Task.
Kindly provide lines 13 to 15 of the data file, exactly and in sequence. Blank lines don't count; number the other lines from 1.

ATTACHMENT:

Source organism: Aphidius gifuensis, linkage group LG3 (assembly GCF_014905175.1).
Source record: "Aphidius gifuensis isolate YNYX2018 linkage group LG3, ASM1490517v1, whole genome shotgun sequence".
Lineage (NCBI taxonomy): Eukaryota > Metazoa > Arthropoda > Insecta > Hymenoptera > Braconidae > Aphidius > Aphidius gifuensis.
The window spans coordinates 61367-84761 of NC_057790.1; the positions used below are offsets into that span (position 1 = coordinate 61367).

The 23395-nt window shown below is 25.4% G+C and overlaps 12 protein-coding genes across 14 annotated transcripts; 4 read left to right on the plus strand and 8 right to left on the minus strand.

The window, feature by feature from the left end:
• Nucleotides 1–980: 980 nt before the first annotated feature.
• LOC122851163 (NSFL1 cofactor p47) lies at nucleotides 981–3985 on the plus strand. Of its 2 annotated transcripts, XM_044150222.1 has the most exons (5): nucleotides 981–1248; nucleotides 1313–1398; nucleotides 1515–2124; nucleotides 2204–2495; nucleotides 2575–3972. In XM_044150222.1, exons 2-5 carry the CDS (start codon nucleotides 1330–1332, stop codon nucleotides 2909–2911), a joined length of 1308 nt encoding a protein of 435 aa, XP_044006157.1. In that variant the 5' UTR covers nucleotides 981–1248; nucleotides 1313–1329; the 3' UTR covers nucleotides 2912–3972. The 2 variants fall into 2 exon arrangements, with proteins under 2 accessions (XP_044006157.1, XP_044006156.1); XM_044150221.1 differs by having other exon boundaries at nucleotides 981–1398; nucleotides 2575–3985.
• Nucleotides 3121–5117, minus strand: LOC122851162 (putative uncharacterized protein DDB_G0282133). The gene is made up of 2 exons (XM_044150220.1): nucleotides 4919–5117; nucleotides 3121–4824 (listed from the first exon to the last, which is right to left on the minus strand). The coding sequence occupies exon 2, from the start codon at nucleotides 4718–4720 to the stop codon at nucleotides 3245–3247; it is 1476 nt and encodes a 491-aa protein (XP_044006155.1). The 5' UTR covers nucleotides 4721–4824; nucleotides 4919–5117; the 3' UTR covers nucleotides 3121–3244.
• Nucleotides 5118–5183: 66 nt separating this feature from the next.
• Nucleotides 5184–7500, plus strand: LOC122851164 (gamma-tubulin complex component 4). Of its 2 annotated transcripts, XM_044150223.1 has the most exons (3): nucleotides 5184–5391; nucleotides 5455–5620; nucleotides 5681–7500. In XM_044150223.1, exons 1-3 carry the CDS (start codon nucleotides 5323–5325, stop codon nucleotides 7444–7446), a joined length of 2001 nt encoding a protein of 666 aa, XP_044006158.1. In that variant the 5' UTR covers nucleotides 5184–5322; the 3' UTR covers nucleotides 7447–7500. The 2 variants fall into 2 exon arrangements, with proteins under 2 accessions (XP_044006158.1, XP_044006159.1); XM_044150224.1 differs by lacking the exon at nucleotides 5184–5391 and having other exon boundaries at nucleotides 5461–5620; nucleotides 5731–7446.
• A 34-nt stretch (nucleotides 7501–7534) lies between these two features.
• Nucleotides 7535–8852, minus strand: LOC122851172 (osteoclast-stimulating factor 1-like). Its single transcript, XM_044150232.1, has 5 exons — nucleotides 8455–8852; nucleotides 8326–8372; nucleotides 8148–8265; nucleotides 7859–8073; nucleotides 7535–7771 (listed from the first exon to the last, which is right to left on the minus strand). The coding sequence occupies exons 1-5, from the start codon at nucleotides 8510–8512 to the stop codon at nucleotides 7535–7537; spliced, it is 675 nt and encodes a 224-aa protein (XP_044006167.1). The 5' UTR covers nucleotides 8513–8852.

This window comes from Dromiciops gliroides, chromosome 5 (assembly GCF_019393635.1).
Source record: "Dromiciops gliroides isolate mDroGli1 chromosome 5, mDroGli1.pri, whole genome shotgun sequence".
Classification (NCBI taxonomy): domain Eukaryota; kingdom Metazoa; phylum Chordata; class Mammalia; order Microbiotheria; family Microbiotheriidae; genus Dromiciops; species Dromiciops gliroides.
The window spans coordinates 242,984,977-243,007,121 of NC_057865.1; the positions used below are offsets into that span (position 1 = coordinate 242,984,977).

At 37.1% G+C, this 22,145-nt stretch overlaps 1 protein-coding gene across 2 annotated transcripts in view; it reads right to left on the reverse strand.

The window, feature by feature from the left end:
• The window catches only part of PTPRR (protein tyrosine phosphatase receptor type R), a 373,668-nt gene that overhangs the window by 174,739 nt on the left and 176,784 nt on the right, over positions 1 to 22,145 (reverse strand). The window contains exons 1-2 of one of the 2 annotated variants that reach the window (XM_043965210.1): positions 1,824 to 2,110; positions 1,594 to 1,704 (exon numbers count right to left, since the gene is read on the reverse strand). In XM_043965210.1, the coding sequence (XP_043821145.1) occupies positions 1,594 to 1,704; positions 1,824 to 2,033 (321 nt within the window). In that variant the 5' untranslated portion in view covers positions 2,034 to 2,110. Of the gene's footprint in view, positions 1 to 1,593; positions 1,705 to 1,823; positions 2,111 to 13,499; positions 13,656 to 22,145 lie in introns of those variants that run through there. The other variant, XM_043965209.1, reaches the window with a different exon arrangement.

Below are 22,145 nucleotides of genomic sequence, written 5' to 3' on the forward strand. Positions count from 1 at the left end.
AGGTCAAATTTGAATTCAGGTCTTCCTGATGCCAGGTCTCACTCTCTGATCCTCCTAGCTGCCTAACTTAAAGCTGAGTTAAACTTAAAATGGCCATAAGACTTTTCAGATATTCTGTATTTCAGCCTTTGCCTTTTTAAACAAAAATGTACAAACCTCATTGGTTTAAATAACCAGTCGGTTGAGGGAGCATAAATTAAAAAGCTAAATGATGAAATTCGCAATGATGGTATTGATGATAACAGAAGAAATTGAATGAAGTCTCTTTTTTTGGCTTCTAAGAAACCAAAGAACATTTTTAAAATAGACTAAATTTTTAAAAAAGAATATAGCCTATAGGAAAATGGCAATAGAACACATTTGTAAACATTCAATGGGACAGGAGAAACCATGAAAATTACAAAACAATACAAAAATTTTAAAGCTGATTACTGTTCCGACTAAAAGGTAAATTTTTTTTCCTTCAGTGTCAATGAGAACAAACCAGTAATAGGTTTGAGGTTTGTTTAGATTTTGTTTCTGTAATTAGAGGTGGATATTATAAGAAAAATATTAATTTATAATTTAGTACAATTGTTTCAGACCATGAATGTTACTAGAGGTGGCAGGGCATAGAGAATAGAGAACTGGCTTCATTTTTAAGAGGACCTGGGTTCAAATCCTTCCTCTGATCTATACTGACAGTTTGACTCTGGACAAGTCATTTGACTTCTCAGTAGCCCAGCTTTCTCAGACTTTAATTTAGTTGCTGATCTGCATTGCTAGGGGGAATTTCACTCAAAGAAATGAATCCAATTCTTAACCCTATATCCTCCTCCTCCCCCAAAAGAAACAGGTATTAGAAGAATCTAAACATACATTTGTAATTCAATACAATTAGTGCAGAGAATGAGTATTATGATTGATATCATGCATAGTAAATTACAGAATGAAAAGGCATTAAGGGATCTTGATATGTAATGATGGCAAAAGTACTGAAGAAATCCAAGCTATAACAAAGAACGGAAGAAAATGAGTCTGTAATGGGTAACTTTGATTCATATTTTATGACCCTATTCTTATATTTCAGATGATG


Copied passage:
• Nucleotides 7535–8852, minus strand: LOC122851172 (osteoclast-stimulating factor 1-like). Its single transcript, XM_044150232.1, has 5 exons — nucleotides 8455–8852; nucleotides 8326–8372; nucleotides 8148–8265; nucleotides 7859–8073; nucleotides 7535–7771 (listed from the first exon to the last, which is right to left on the minus strand). The coding sequence occupies exons 1-5, from the start codon at nucleotides 8510–8512 to the stop codon at nucleotides 7535–7537; spliced, it is 675 nt and encodes a 224-aa protein (XP_044006167.1). The 5' UTR covers nucleotides 8513–8852.

This window comes from Dromiciops gliroides, chromosome 5 (assembly GCF_019393635.1).
Source record: "Dromiciops gliroides isolate mDroGli1 chromosome 5, mDroGli1.pri, whole genome shotgun sequence".